Much of the Arabian Peninsula was oak savannah, until these “resources” were “developed” for export. The Near East was once heavily forested. Remember the cedars of Lebanon? They still have one on their flag. North Africa was heavily forested. Those forests were destroyed—I mean “sustainably developed”—to make the Egyptian and Phoenician navies.

Greece was heavily forested. Ancient Greek philosophers complained that deforestation was harming water quality. I’m sure the bureaucrats at the Ancient Department of Greek Sustainable Development responded that they would need to study the problem for a few years to make sure there really is a correlation.

In the Americas, whales were so abundant their breath made the air look perpetually foggy and were a hazard to shipping. “Development” of that resource removed that hazard. Cod were so numerous their bodies slowed the passage of ships. “Development” of that resource fixed that, too. There were so many passenger pigeons that their flocks darkened the sky for days at a time. Once again, “development” of that resource got rid of them.

Do you know why there are no penguins in the northern hemisphere? There used to be. They were called great auks. A French explorer commented that there were so many on one island that every ship in France could be loaded and it would not make a dent. But that “resource” was “developed” and the last great auk was killed—oops, I mean “developed”—in the 19th century.

Two hundred species went extinct just today. And 200 will go extinct tomorrow. And the day after that. And the day after that.

Every biological indicator is going in the wrong direction.

And we all know why. The problems are not cognitively challenging.

“Development” is theft and murder.

“Development” is colonialism applied to the natural world. “Development” is kleptocracy―a way of life based on theft.

Here’s another test of our intelligence: Name any natural community—or ecosystem, if you prefer mechanistic language—that has been “managed” for extraction, or that has been “developed”—by which is meant industrialized—that has not been significantly harmed on its own terms.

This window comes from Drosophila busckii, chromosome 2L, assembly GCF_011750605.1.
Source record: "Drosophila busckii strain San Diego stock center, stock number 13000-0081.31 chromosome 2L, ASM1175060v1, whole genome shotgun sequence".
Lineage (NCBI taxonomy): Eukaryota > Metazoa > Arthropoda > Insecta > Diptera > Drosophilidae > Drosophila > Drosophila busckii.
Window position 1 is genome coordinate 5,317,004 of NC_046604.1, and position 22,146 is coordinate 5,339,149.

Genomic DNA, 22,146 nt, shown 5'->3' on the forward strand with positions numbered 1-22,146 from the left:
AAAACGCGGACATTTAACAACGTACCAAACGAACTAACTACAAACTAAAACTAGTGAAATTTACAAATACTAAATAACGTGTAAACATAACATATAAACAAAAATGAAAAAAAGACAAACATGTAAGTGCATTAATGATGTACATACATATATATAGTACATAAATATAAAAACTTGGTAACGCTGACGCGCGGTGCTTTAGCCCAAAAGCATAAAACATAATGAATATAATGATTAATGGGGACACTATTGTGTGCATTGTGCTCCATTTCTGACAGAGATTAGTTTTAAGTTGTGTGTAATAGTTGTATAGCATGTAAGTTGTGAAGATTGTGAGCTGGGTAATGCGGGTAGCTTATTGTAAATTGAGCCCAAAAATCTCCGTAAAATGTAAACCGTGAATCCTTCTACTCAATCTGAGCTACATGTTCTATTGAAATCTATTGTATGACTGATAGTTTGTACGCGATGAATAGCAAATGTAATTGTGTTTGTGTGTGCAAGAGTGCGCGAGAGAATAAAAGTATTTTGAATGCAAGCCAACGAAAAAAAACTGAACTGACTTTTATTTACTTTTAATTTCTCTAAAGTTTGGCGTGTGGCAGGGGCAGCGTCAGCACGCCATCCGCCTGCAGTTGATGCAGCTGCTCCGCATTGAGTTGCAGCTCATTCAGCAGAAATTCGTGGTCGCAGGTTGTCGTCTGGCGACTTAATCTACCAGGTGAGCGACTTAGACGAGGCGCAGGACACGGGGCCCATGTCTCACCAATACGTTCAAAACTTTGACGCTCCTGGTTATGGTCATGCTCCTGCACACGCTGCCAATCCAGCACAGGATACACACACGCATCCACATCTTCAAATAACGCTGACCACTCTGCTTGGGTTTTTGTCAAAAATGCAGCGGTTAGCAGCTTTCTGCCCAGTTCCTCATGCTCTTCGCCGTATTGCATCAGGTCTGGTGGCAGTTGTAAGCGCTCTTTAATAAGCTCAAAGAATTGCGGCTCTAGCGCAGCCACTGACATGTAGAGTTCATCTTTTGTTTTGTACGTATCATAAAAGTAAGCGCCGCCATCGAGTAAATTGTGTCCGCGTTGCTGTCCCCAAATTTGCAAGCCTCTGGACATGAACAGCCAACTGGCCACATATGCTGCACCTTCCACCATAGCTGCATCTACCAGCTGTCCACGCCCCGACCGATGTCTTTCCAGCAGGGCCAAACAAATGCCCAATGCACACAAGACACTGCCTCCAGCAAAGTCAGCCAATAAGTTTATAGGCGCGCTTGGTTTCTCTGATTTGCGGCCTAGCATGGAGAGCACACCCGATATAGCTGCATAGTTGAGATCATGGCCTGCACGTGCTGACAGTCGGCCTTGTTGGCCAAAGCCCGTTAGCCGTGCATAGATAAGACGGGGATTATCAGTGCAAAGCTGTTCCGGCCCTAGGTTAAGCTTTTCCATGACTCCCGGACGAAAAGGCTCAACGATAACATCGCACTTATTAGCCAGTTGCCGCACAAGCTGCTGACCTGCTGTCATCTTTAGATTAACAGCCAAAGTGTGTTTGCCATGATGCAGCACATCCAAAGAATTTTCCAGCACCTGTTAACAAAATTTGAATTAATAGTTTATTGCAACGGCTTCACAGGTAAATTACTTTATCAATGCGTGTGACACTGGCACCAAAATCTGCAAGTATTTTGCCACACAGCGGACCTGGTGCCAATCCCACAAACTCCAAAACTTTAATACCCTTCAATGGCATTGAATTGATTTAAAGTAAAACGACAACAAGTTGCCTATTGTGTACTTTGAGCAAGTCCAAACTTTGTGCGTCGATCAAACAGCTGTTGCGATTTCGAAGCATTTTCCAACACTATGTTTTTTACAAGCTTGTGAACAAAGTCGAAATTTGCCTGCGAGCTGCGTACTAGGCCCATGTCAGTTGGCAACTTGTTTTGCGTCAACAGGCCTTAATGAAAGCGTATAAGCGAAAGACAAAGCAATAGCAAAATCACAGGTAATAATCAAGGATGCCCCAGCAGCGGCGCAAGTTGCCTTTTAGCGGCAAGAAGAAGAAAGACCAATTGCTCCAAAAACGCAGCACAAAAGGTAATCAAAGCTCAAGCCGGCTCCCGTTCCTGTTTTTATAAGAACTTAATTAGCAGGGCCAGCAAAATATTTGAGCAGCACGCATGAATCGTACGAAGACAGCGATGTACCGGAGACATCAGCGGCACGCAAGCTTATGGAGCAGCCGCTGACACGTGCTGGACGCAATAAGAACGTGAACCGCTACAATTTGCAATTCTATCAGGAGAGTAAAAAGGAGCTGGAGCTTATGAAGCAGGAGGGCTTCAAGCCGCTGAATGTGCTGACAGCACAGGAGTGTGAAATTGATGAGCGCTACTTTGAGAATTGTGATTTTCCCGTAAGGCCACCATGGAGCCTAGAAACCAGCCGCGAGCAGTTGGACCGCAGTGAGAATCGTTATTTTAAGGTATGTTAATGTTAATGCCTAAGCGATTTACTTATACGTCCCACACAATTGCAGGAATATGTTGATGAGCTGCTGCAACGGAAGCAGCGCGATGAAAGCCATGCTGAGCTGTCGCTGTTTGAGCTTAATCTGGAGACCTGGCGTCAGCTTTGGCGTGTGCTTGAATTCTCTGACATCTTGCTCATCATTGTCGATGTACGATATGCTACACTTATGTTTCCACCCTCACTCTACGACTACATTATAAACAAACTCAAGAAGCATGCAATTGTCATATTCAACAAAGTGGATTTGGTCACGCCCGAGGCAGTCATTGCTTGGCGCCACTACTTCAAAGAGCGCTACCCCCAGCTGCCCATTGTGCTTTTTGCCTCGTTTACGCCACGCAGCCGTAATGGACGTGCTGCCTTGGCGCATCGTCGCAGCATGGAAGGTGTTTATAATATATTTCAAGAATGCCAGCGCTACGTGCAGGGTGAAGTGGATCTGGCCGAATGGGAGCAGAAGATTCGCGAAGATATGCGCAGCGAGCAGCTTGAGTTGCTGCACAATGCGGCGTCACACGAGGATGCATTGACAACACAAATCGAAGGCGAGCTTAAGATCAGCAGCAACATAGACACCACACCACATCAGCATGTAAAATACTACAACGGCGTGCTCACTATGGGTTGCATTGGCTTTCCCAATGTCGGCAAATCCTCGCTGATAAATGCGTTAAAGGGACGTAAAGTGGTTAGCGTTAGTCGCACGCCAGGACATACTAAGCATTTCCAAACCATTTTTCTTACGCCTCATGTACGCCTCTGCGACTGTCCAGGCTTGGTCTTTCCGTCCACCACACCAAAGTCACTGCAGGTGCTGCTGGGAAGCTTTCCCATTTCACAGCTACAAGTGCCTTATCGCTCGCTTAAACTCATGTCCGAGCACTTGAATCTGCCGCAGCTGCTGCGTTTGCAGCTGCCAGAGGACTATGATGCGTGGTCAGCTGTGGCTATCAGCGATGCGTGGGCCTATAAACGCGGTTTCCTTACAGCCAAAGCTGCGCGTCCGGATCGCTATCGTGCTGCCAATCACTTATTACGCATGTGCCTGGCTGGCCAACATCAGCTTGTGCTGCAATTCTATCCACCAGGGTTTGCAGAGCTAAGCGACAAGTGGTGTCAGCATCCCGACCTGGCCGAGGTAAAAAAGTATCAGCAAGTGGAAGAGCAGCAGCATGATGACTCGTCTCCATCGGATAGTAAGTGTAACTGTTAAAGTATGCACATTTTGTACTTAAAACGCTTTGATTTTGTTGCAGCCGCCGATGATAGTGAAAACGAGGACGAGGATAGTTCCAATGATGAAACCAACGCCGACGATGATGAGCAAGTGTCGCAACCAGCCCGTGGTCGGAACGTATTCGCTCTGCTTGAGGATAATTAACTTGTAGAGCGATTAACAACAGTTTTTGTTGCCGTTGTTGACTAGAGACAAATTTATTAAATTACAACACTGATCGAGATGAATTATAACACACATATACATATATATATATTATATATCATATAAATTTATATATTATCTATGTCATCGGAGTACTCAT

You can’t, because managing for extraction is harmful, as we would all recognize if, as in the example above, it happened to us. We would all recognize that if an occupying army came into your home and took your food and a couple of your relatives that your family would suffer.

So why, with all the world at stake, do we suddenly get so stupid when it comes to “sustainable development”? Why do we have such a hard time understanding that if you steal from or otherwise harm a natural community, that natural community will suffer harm?

Upton Sinclair wrote: “It’s hard to make a man understand something when his job depends on him not understanding it.” I would extend that to read: “It’s hard to make people understand something when their entitlement depends on them not understanding it.”

In the 1830s, a pro-slavery philosopher argued that slavery was necessary because without it the slave owners would not have the “comforts or elegancies” upon which they had become so accustomed.

The same is true here, when we extend the understanding of slavery to the natural world, as this culture attempts to enslave—read, “develop,” oops, “sustainably develop”—more and more of the living planet.